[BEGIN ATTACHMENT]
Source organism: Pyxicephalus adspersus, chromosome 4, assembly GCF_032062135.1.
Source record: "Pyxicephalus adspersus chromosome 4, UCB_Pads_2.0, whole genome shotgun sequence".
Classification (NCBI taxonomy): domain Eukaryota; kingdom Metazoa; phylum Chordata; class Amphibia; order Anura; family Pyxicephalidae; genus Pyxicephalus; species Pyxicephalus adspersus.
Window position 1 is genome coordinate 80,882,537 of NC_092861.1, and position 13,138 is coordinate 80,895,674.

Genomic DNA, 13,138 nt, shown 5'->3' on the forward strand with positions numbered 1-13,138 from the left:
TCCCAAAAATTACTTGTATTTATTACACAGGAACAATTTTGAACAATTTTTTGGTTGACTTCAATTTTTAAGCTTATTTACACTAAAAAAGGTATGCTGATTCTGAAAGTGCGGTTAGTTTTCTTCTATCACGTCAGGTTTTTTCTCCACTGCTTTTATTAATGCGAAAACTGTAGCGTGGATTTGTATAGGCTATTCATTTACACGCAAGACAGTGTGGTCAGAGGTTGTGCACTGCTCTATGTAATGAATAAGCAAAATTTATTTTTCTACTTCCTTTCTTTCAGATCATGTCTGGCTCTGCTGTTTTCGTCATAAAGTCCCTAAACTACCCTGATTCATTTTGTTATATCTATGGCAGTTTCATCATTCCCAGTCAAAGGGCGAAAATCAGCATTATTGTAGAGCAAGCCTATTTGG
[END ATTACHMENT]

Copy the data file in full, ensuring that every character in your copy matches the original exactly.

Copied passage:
Source organism: Pyxicephalus adspersus, chromosome 4, assembly GCF_032062135.1.
Source record: "Pyxicephalus adspersus chromosome 4, UCB_Pads_2.0, whole genome shotgun sequence".
Classification (NCBI taxonomy): domain Eukaryota; kingdom Metazoa; phylum Chordata; class Amphibia; order Anura; family Pyxicephalidae; genus Pyxicephalus; species Pyxicephalus adspersus.
Window position 1 is genome coordinate 80,882,537 of NC_092861.1, and position 13,138 is coordinate 80,895,674.

Genomic DNA, 13,138 nt, shown 5'->3' on the forward strand with positions numbered 1-13,138 from the left:
TCCCAAAAATTACTTGTATTTATTACACAGGAACAATTTTGAACAATTTTTTGGTTGACTTCAATTTTTAAGCTTATTTACACTAAAAAAGGTATGCTGATTCTGAAAGTGCGGTTAGTTTTCTTCTATCACGTCAGGTTTTTTCTCCACTGCTTTTATTAATGCGAAAACTGTAGCGTGGATTTGTATAGGCTATTCATTTACACGCAAGACAGTGTGGTCAGAGGTTGTGCACTGCTCTATGTAATGAATAAGCAAAATTTATTTTTCTACTTCCTTTCTTTCAGATCATGTCTGGCTCTGCTGTTTTCGTCATAAAGTCCCTAAACTACCCTGATTCATTTTGTTATATCTATGGCAGTTTCATCATTCCCAGTCAAAGGGCGAAAATCAGCATTATTGTAGAGCAAGCCTATTTGG